'Pocket rocket' aims for maiden Grand Slam
MELBOURNE - She's known as the "pocket rocket" and the "energizer bunny" and diminutive Dominikia Cibulkova is aiming to hustle and bustle her way to a first Grand Slam title on Saturday.
The Slovak, at five feet three inches (1.61m), is the smallest player in the top 50 and if she beats China's Li Na in the Australian Open final she will become the shortest ever Grand Slam champion.
Clearly height matters little in tennis, with Cibulkova dismantling the game of statuesque Russian Maria Sharapova, who is almost a foot taller, en route to the decider at Melbourne Park.
"It's not about how tall you are. Even if you are tall, it doesn't mean that you are 100 percent going to make it," said Cibulkova, who was inspired by former world number three Amanda Coetzer, another shortie, when growing up.
"It's just you have to really want something and just believe in it. There is nothing more important than this."
Cibulkova is the tournament surprise package, using her power off the ground and relentless running to muscle through the draw where she has also beaten fifth seed Agnieszka Radwanska and 11th seed Simona Halep.
It is a big turnaround from last year, when she won only four matches at the four Grand Slams. So far in Melbourne she has won six, dropping just one set along the way.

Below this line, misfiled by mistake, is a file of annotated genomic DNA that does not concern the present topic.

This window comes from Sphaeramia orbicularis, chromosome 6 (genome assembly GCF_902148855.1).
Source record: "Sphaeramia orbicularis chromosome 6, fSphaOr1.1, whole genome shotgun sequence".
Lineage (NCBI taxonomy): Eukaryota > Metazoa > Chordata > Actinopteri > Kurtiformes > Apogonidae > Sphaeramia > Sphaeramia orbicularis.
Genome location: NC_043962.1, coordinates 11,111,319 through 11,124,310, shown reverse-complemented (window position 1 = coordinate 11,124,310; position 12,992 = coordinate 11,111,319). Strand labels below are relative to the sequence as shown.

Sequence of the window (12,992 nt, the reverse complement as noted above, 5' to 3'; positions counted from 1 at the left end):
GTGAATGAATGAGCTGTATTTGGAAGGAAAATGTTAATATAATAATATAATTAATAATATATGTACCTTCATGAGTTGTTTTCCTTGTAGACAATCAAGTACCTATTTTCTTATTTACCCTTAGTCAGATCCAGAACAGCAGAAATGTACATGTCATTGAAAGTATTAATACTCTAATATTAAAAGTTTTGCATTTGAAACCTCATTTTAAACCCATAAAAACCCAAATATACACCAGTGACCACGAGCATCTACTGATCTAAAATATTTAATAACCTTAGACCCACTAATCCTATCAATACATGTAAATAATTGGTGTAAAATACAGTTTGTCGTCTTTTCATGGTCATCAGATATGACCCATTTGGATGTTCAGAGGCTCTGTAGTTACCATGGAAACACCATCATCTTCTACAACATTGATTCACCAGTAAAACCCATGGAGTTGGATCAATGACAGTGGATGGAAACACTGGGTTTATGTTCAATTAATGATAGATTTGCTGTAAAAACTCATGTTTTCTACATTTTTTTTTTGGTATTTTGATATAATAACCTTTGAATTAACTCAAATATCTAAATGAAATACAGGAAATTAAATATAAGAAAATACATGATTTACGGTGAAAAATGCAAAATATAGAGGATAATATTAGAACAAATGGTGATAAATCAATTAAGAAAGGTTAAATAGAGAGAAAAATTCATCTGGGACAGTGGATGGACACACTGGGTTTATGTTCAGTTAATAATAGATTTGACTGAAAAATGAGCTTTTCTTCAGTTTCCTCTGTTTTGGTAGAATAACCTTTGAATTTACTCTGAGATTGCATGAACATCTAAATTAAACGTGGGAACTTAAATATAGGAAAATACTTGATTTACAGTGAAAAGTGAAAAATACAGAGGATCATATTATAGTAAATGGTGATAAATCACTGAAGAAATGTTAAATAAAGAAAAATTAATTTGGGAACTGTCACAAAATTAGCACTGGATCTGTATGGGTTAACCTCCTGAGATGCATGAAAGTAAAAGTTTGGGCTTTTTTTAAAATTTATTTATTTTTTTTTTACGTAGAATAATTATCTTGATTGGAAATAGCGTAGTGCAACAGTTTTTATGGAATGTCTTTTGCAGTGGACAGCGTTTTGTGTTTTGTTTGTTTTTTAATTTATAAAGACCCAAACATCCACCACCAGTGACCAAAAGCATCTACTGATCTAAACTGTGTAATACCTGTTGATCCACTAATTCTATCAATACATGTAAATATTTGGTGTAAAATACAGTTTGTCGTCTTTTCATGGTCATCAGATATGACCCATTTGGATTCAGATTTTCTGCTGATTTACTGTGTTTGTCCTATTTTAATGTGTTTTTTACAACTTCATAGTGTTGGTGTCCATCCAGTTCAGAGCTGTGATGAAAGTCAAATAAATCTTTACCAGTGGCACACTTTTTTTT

The drive to the final is a big achievement for a player with just three titles to her name and a career-high ranking of 12 four-and-a-half years ago.
The 24-year-old has been playing tennis since she was seven, introduced to the game by parents Milan and Katarina in their home town Bratislava.
She turned professional in 2004, aged 15, earning $133 in her first tournament in Prague. A win on Saturday will net her a cool $2.65 million.
Her breakthrough year was 2008, when she made her first two WTA singles finals and cracked the top 20 for the first time.
But it wasn't until 2011 that she got on the winners' podium, taking the title in Moscow and following it up with another one in Carlsbad in 2012 and then Stanford last year.
While she has reached the last eight at all of the Grand Slams, including the semi-finals at the 2009 French Open, Cibulkova has had to wait until now to go one step further.
Now coached by Slovak Fed Cup captain Matej Liptak, she is bidding to become her country's first Grand Slam champion and plans to use her ceaseless energy to beat the experienced Li.
"It's in me. I was born with it. It's my gift," she said of her energy levels. "I've had it since I was a little kid. When I play my best tennis, that's where you can see like the power and the fight.
"You know, you have to have something extra if you want to be one of the best tennis players and you are not the tallest. This is what is my extra."
Cibulkova also has good movement and is consistent from the back of the court.
"I like to play as a bit of a counter-puncher. I think I'm quicker than the tallest players and I try to use that to my advantage."
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